As she sat in the courtroom yesterday awaiting word on whether or not she would have to return to jail – after the Sheriff sent her home after only 3 days because of undisclosed ‘medical reasons’ – she kept turning around and mouthing, “I love you” to her parents. When it was announced that she would indeed have to serve her remaining EIGHTEEN DAYS in the slammer, she screamed, sobbed, and cried to her mother, “Mom, it’s not fair!”
For God’s sake, girl, it’s 18 days, not 18 years. Lose the dramatics already. Personally, I think I’d like to spend 18 days in a room by myself with all of my meals prepared for me. It would be a nice break. 😀
I would love to know just what she *thought* was going to happen. She was arrested for driving under the influence. Granted, her blood alcohol level was at the absolute minimum to warrant an arrest in California, but still fell within legal limits. Because of that arrest, she was sentenced to 36 months of probation (during which she was not to violate any laws), had her license suspended, and was ordered to take a class on alcohol abuse education.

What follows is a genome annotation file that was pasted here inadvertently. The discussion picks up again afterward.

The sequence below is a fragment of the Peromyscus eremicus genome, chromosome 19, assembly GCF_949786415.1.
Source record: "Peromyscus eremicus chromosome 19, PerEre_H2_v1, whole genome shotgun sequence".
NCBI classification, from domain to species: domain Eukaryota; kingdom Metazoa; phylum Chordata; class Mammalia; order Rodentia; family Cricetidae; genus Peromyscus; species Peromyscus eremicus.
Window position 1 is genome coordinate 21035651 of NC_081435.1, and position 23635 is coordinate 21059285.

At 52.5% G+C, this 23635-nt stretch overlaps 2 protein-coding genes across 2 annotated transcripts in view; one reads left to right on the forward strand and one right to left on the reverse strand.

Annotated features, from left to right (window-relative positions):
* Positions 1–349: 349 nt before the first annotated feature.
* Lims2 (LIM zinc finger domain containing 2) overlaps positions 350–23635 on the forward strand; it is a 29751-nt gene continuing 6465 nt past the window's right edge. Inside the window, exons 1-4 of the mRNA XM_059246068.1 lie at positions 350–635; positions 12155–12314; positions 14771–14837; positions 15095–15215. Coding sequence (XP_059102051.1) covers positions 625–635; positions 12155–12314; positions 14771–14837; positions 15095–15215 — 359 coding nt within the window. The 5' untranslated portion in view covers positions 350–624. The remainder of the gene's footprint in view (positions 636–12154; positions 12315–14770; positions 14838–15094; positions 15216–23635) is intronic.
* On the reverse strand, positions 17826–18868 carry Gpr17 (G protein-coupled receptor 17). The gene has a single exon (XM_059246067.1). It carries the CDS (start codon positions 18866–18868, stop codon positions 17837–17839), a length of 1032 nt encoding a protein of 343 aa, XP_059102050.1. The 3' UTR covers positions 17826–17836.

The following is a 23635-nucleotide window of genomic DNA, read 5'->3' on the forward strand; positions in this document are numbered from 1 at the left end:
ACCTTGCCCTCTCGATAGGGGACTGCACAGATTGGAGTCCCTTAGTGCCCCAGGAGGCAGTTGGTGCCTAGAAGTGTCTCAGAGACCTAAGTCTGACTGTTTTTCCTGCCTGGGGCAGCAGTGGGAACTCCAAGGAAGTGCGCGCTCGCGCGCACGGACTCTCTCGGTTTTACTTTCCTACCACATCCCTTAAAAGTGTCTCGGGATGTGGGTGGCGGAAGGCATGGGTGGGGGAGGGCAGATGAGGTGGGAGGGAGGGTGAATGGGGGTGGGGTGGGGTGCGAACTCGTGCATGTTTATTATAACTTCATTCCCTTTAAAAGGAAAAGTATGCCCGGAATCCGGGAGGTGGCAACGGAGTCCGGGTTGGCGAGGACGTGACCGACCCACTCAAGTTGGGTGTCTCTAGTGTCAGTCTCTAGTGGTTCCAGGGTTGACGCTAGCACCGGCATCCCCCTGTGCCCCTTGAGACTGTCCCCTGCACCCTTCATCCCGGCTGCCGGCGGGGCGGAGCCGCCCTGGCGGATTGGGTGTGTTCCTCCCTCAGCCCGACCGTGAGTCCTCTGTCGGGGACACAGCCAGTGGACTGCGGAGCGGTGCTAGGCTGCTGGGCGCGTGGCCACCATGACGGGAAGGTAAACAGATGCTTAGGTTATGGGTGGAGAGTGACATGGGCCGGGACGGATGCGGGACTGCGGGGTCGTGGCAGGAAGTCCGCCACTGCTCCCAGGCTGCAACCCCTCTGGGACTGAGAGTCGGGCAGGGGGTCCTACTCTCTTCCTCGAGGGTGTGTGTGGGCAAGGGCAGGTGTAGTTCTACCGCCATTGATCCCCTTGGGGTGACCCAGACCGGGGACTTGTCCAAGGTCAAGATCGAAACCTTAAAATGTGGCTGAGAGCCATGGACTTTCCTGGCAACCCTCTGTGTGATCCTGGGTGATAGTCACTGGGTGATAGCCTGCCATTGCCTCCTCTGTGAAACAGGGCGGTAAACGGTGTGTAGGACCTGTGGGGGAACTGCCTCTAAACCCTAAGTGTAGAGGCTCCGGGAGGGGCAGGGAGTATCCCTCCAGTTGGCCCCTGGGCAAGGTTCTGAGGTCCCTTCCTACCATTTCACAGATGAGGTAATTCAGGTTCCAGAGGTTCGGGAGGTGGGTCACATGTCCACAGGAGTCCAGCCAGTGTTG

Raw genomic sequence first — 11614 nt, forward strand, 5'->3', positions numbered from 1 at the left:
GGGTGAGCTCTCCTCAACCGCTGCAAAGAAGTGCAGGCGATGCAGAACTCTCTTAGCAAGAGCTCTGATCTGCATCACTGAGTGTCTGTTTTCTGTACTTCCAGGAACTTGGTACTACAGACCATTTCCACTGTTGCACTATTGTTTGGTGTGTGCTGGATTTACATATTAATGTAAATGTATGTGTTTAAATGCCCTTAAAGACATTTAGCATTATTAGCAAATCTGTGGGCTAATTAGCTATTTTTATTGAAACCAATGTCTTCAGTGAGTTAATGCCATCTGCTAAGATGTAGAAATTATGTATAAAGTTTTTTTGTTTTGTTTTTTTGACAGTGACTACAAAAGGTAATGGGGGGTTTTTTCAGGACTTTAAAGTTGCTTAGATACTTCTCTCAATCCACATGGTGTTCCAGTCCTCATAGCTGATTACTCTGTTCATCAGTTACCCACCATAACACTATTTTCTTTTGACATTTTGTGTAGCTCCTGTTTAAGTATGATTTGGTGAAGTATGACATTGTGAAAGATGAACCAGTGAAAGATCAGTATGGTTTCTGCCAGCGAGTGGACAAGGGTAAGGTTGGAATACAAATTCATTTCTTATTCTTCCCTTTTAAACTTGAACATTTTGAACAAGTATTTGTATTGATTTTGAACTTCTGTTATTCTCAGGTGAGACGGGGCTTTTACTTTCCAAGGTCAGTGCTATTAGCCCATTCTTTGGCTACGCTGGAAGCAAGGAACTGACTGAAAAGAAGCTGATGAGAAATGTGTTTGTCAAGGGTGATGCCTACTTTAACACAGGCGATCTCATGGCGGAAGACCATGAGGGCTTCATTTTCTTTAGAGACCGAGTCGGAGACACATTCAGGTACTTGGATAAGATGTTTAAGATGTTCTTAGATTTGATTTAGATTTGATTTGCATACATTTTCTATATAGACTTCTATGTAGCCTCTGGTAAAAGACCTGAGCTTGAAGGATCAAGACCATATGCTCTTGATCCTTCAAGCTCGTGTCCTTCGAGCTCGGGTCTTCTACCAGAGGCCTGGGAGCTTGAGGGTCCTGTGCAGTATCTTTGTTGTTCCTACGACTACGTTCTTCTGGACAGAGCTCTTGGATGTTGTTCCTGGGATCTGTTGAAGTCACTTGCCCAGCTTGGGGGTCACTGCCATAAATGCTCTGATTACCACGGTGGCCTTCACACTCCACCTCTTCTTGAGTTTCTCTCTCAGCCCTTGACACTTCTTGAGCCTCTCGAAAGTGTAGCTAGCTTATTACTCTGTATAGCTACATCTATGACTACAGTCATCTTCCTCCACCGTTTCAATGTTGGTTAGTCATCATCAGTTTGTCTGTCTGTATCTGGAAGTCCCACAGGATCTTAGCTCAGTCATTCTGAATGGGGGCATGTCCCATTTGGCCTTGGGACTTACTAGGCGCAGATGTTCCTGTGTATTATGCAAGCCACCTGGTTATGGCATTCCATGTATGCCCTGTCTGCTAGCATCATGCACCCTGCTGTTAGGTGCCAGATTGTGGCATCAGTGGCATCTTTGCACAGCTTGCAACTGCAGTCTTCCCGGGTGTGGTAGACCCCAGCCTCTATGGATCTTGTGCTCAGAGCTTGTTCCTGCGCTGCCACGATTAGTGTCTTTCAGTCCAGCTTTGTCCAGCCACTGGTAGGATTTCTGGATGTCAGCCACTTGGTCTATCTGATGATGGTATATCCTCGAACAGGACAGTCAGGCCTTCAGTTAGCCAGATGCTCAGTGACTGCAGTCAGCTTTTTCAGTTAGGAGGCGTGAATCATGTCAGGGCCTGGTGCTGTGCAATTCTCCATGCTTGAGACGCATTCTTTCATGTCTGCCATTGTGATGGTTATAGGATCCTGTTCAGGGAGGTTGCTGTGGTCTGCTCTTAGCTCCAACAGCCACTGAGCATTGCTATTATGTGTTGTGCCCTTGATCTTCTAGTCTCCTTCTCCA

She refrained from driving for 30 days, but in January was pulled over for driving on a suspended license. While this is obviously breaking the law – a violation of her probation – she did not go to jail. The officer simply asked her to sign a document acknowledging that she was driving on a suspended license. Her excuse was that she thought the suspension was only for 30 days and that after that time she was allowed to drive for work purposes. If that is truly what you thought, Paris, that’s all well and good, but the fact that a police officer is pulling you over and telling you that your license is still suspended should make you stop and say, “hmm…” Or it should at least make you stop and call your lawyer to see what the deal actually is. Assuming that the officer has the information wrong, signing the document anyway, and then going on about your day is just stupid. Especially when you intend to keep right on driving.
So one month later when she is not only caught driving again on her still-suspended license, but is also speeding and driving at night with no headlights, why *wouldn’t* she have to go to jail?
I think we should all write to her in jail. Convicts like to have penpals, don’t they?